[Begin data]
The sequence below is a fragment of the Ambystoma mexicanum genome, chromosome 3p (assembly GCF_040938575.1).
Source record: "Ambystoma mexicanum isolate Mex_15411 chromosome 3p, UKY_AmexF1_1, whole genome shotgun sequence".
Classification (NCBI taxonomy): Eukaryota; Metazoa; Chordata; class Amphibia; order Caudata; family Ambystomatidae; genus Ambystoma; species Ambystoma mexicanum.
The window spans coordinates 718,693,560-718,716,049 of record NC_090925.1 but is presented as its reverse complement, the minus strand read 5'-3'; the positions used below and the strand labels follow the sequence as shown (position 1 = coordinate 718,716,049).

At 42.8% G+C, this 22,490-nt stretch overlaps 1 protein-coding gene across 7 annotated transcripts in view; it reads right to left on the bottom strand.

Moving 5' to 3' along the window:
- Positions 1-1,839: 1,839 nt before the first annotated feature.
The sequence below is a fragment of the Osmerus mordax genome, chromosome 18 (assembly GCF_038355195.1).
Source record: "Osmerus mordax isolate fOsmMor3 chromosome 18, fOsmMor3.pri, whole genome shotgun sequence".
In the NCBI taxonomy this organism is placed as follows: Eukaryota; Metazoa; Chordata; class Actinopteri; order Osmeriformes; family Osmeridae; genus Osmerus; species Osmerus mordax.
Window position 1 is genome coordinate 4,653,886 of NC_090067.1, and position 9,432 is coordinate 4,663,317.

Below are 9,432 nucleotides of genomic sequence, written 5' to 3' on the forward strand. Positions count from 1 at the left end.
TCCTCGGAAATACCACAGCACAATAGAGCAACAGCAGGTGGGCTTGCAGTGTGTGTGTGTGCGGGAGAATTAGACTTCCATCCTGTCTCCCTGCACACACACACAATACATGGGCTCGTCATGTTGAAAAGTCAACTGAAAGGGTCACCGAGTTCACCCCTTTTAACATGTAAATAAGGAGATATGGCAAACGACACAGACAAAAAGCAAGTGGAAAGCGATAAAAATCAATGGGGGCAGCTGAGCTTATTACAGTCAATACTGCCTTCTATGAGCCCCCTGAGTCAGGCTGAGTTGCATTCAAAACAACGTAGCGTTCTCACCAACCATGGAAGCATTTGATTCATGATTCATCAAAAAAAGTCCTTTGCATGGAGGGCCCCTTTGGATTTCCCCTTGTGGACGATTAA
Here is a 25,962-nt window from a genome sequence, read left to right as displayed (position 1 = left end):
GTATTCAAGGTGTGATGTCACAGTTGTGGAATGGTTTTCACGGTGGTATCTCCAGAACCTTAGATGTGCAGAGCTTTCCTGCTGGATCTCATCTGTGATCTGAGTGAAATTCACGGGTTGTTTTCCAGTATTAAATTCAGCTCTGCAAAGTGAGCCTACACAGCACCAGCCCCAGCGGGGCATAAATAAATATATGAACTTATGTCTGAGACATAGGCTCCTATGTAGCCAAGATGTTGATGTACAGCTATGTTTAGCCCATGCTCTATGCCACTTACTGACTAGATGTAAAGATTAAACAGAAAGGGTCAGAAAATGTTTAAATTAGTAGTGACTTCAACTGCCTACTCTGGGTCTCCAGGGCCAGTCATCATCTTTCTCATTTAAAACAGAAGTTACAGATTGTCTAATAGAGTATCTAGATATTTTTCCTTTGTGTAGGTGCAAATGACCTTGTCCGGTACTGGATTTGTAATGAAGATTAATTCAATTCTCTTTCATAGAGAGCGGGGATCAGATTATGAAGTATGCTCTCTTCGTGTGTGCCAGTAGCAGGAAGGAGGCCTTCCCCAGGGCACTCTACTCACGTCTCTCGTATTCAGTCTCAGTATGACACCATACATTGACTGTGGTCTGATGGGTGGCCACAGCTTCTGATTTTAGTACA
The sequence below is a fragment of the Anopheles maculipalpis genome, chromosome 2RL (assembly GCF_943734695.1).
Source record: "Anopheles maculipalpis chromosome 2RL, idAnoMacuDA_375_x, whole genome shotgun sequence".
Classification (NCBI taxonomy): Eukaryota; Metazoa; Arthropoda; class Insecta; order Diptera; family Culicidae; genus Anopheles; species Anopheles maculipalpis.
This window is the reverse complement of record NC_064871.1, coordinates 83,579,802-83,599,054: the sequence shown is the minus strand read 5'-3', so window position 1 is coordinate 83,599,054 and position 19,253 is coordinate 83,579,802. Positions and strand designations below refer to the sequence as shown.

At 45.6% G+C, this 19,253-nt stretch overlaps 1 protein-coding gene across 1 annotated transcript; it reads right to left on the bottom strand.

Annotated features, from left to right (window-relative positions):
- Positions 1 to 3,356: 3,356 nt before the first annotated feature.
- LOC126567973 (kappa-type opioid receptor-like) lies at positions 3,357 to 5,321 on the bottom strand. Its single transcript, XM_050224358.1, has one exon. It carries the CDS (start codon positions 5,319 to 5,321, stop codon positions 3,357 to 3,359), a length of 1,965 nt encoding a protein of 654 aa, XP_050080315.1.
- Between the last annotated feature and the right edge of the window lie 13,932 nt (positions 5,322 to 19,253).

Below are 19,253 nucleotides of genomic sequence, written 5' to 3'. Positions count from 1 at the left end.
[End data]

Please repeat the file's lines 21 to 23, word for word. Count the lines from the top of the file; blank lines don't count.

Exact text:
Annotated features, from left to right (window-relative positions):
- Positions 1 to 3,356: 3,356 nt before the first annotated feature.
- LOC126567973 (kappa-type opioid receptor-like) lies at positions 3,357 to 5,321 on the bottom strand. Its single transcript, XM_050224358.1, has one exon. It carries the CDS (start codon positions 5,319 to 5,321, stop codon positions 3,357 to 3,359), a length of 1,965 nt encoding a protein of 654 aa, XP_050080315.1.